Although it is extremely resistant to pests, peperomia can be infected by some insects. This includes the most common suspects, including sap suckers such as whiteflies, scales, spider mites and mealybugs. It is usually the case when your peperomia is drained or is unhealthy.

Pests can suck sap from the leaves, depriving the leaves of moisture, nutrients, and vitality. Certain pests can also create favorable conditions for the spread of diseases. The leaves typically develop brown spots, turn brown and may even fall.

Solution

It is essential to implement treatments as soon as pests begin to appear. Spray regularly with Neem oil, insecticide soap or any other oils for horticulture. Clean the leaves frequently with alcohol-dipped cotton swabs.

[8] Incorrect Soil pH

If the pH of your soil is low, it affects the supply of vital nutrients within the soil. If the pH levels of your soil are too basic or acidic, the ability of your peperomia to absorb minerals and nutrients is hindered.

For instance, a low pH can lead to low absorption of iron. Therefore your peperomia may have the veins of your leaf that are yellowed.

Solution

It is important to note that peperomia is able to tolerate alkaline , neutral, and acidic soil pH. It’s most comfortable when the pH is between 6.0-6.6.

It is better to have an instrument for testing soil pH in your bag. Utilize sulfur or lime sulfate to adjust soil pH down or up according to. (source: University of Florida)

[9] Peperomias Dying in Cold Temperatures

Peperomias dislike cold and, actually, they will react with a ferocious shed of leaves when struck by frost or a cold drafts. The browning of the tips of leaves as well as edges are a sure indication that cold breezes are blowing.

Temperatures that fall lower than 50degF(10degC) can spell disaster to your peperomia. It can be further aggravated by dry air and frostbite.

Solution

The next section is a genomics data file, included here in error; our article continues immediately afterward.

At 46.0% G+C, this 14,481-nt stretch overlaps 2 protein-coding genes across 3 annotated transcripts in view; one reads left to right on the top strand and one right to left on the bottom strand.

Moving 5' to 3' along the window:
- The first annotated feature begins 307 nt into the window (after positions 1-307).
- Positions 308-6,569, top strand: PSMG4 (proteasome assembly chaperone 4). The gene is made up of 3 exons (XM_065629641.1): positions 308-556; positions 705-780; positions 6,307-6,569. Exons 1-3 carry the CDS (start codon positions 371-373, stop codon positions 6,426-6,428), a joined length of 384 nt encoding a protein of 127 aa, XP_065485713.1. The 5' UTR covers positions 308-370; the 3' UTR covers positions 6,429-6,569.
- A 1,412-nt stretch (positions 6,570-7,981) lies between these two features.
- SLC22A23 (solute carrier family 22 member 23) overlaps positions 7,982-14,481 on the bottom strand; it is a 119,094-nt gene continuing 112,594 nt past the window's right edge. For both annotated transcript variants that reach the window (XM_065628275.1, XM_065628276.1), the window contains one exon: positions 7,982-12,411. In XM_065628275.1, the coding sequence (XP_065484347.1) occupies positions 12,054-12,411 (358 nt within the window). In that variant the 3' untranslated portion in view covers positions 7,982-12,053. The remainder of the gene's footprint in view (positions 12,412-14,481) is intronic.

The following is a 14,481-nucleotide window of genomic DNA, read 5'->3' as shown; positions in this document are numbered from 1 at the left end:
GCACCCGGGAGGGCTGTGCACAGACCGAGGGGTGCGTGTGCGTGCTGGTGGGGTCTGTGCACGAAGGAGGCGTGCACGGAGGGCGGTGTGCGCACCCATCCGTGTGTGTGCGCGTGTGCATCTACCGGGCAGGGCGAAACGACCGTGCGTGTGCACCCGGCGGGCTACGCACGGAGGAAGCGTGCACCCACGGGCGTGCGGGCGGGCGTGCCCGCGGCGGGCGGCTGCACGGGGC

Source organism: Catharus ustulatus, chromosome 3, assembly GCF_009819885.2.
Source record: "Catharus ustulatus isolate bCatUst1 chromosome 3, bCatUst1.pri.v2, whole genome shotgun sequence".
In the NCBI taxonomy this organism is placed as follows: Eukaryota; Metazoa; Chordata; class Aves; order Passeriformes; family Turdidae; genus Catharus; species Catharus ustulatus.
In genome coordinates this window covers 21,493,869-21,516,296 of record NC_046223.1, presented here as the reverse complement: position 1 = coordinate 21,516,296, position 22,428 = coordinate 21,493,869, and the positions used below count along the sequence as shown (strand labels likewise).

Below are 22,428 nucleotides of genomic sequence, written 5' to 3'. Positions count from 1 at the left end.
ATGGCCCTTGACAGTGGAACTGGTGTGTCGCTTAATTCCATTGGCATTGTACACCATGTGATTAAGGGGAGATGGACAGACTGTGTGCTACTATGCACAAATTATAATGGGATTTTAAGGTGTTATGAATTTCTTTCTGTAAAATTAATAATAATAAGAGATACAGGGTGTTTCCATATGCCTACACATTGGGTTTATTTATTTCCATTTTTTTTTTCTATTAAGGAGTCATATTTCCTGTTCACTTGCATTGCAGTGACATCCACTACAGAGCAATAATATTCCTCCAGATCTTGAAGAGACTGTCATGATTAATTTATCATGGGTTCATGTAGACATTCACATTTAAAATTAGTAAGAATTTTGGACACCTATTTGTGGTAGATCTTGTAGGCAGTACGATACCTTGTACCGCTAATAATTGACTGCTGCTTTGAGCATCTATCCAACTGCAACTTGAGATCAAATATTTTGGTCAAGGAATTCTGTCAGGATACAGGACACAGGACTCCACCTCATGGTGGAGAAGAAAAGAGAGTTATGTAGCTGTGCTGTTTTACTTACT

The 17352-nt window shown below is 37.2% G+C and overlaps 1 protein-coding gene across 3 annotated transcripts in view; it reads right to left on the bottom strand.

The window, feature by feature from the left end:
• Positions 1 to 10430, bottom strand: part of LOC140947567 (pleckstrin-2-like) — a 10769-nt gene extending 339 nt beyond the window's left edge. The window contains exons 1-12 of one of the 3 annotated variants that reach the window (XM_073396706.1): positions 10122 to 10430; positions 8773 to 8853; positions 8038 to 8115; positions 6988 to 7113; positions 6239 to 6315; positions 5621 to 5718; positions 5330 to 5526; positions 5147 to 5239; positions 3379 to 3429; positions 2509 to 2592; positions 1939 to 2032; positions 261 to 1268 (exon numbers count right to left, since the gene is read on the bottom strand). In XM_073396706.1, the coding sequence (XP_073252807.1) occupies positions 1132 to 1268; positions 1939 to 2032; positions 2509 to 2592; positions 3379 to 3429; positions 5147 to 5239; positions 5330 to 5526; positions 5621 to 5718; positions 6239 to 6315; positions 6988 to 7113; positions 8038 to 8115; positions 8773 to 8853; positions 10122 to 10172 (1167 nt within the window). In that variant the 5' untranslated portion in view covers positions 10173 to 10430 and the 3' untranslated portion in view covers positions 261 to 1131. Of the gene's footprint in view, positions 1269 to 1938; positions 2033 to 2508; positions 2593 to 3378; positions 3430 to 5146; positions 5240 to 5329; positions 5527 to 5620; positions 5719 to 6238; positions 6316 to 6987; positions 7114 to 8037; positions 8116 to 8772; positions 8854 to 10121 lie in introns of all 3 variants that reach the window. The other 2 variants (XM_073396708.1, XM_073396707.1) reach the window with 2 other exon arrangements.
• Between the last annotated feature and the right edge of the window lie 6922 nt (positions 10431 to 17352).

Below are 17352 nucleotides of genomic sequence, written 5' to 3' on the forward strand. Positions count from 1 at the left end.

The peperomia is likely to become upset and could die if you expose it to temperatures below 50degF(10degC). For best growth, make sure ambient temp stays in the range of 65-75degF(18-24degC). Keep it away from cold areas such as close to windows, doors that aren’t insulated, as well as cooling outlets.

[10] Not Enough Sunlight

Signs

If your peperomia is suffering from a severe light deficiency it will cause the leaves turning yellow, discoloring, and even leaf loss.

The leaves will be less and appear weak and sluggish, which is followed by stunted growth and dropping. Low light conditions can also cause the symptoms of excessive watering stem rot, stem rot, as well as root rot.

Solution

Move your peperomia to an appropriate spot that gets sufficient medium-to-bright indirect light. Light that is diffused or filtered can also help your plant thrive provided it’s bright.

How Not to Kill Your Peperomia?

  • Make sure you have a regular schedule for watering Make sure to water whenever you feel that 2-3 inches of soil are dry. Do not allow the soil to dry out completely or let it overwater.
  • Create a lot of humidity. Use an air humidifier, humidity tray, or use misting.
  • Set it in a sunny area that has indirect, filtered and diffused light. Beware of direct sunlight.
  • Remove plants that are sick — as well as treat pests or illnesses promptly.
  • Make use of a light but dense, well-drained mixing of potting mix and vermiculite, sand, or perlite.
Stephanie

Stephanie

Went from a bad gardener to a half-decent one over 10+ years. Super happy to share my tips and tricks with you :)